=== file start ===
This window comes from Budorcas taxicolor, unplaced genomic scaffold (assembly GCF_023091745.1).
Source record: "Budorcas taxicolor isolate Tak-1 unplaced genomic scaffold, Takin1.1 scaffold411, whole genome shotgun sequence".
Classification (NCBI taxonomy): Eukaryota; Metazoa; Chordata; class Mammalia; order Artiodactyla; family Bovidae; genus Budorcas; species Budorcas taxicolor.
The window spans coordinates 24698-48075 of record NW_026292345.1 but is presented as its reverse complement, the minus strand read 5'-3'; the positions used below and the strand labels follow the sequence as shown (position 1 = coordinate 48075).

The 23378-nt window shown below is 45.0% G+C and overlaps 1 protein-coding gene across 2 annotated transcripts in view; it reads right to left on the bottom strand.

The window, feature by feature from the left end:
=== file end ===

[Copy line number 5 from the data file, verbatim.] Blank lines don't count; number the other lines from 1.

The 23378-nt window shown below is 45.0% G+C and overlaps 1 protein-coding gene across 2 annotated transcripts in view; it reads right to left on the bottom strand.